By Michael Hathaway, CFP®, CFA®, AIF®
When it comes to investing, many investors have been attracted to owning rental properties. While it may provide a steady stream of income, owning rental property is not always “passive income.” There are many things to consider when taking on the role of a landlord. For example, buildings must be maintained, grounds must be monitored, fixtures and plumbing must be repaired, and insurance and taxes must be paid. The amount of time, effort, and money invested into a rental property can sometimes outweigh the financial benefits.
For some owners, there may come a time when they wonder if it continues to make financial sense to keep the rental property. If you are debating whether to sell or hold on to a property, consider the following factors before making any decisions.
How your rental property is treated and maintained over time will determine how much work and maintenance expenses must go into it. This is largely determined by the people who occupy your home day in and day out. If your renters are inclined to clean up after themselves, notify you immediately of needed repairs, and keep up the overall premises, then the amount of property maintenance will remain minimal. However, if you have renters who do not clean up after themselves or are at risk of causing major damage, then that could cost you a lot of time and money.
Look back at your last several renters and see if you can detect any patterns. Do you tend to attract reliable renters, and has the amount of work and maintenance required from you been easy and light? Or have you been prone to finding renters who turn out to be destructive, and disappointing in the end, and is your wallet proof of this?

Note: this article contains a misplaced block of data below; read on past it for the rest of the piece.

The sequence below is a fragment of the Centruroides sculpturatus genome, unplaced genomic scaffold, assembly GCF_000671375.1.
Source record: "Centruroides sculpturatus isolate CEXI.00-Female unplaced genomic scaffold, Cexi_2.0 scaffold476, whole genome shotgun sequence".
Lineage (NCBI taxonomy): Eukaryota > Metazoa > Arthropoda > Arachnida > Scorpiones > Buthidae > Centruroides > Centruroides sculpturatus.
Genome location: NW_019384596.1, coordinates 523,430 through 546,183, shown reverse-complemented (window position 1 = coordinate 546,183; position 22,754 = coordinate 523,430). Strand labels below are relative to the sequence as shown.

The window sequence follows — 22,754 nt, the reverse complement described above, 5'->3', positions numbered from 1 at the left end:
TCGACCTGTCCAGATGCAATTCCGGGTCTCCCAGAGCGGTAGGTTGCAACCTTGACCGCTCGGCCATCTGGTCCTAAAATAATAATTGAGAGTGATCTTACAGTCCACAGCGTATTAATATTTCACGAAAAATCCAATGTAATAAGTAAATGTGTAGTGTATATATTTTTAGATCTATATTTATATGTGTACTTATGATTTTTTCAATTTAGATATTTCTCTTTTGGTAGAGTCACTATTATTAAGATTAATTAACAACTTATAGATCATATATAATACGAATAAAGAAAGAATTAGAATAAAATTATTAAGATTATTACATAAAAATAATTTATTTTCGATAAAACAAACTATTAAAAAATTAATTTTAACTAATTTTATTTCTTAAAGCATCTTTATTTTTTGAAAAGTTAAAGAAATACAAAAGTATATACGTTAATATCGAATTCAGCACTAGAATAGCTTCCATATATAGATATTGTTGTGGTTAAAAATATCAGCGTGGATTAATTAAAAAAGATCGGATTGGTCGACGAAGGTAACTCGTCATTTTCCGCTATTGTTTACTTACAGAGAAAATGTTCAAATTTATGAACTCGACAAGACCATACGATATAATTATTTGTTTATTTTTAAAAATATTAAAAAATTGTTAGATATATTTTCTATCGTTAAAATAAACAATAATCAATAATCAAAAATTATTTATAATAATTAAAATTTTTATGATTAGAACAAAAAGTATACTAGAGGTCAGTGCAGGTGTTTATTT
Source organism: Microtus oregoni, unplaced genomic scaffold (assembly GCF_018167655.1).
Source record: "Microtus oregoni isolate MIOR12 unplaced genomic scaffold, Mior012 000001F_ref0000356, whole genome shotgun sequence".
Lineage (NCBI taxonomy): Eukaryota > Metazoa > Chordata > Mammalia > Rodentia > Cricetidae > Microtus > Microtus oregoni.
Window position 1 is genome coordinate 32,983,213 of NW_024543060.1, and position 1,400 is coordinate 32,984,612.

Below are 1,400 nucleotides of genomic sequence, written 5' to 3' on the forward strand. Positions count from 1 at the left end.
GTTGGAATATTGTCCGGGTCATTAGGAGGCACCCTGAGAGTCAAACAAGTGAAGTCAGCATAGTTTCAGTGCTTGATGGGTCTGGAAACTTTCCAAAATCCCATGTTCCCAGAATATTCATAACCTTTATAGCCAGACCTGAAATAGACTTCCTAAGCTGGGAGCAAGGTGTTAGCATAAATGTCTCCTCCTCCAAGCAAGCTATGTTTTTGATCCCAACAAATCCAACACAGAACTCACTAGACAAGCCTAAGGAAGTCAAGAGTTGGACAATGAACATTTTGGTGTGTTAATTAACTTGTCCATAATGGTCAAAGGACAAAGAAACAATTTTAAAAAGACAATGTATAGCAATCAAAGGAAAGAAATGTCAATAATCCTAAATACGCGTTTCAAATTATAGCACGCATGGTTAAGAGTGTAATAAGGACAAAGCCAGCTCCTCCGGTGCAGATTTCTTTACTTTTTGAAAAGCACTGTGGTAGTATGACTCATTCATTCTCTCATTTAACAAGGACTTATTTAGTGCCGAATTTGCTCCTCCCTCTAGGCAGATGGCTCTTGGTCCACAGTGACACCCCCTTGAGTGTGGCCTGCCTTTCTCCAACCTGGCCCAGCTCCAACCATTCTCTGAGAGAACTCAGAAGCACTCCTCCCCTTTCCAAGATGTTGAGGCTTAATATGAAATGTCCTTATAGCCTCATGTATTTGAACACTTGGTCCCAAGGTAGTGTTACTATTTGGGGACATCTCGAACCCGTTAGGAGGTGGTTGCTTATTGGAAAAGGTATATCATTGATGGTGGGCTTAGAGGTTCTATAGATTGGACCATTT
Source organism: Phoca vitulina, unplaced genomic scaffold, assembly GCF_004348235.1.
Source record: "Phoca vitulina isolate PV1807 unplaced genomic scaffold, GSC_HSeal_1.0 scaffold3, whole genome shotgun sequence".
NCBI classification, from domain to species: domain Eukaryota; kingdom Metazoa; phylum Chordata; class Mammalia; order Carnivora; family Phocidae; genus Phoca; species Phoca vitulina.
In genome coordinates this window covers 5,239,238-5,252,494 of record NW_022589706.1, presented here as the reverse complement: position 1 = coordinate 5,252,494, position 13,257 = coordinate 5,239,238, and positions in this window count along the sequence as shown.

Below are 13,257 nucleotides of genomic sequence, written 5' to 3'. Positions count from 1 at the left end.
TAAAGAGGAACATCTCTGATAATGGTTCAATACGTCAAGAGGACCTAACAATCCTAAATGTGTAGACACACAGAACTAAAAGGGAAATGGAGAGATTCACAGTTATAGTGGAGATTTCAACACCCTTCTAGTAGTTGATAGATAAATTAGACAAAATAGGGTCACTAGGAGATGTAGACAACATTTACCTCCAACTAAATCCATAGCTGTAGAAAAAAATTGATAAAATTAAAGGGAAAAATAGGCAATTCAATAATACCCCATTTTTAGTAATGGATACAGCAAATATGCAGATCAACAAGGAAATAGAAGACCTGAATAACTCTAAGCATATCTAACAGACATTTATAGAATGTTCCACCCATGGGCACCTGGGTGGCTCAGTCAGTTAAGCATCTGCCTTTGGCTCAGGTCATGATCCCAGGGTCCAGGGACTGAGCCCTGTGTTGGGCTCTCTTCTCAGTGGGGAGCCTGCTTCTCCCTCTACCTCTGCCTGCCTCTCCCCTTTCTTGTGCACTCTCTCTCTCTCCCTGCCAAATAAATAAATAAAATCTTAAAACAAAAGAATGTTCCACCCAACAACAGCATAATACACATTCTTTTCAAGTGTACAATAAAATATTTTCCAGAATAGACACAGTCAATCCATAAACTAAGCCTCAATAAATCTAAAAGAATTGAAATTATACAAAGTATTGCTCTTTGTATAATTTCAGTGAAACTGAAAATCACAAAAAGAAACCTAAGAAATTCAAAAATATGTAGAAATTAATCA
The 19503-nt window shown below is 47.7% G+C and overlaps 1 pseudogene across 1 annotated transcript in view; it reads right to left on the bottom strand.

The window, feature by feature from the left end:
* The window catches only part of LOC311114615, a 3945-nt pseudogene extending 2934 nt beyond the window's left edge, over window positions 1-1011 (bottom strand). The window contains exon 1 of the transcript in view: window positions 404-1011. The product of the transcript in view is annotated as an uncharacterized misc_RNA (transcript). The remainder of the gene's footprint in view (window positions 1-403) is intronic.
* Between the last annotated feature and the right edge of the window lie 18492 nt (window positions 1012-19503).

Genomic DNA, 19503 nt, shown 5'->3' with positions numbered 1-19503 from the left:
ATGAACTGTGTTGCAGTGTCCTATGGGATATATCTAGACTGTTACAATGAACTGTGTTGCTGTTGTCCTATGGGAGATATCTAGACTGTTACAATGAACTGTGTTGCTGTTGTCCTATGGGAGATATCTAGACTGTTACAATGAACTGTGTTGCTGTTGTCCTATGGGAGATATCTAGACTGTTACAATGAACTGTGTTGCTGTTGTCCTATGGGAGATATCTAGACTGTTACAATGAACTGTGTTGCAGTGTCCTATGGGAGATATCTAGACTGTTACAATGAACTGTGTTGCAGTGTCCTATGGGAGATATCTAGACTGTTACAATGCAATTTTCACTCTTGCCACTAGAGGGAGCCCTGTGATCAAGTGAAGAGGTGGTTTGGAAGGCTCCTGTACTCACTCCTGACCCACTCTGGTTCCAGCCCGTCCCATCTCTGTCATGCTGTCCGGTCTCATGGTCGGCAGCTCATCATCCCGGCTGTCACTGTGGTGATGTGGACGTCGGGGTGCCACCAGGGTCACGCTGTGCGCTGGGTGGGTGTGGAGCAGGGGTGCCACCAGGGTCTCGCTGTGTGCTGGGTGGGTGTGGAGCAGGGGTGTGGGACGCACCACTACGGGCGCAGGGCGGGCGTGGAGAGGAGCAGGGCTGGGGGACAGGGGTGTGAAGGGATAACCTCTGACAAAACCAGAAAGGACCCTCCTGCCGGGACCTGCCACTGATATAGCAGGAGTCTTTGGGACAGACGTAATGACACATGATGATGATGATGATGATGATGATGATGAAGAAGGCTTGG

What Is Your Real Return on Investment (ROI)?
Just because your renters cut you a check every month does not mean that every dollar you get goes straight into your bank account. Many expenses come with property ownership, and it’s important to take them all into account so you can figure out what your true ROI is. Take your monthly rental income and subtract mortgage payments, property insurance, HOA fees, any maintenance or repair expenses, management company fees, and anything else that was spent on your property that month. This will help clarify whether this investment is generating a satisfactory return on investment. Repeat this for the last 12 months to get an estimated monthly average over a full-year cycle. Once you have these numbers, you can determine whether or not you are making money, and if that amount is satisfactory for the amount of responsibility and time you put into it.
Do the Tax Benefits Still Make Sense?
As a rental property owner, you have access to a set of unique tax benefits provided by the Internal Revenue Service (IRS). For instance, you have the opportunity to deduct your mortgage interest payments, your property tax insurance, any HOA fees, advertising expenses to recruit tenants, and repair and maintenance expenses. There is even a special category called “depreciation” where rental property owners can deduct the estimated annual “wear and tear” of their property. (1) In order to determine whether or not you should keep your rental property, it helps to consider how much you’re saving on taxes in addition to your monthly rental income after expenses. However, if you cannot utilize many of the tax benefits, or the numbers do not add up, then keeping your rental property may not make sense for you financially.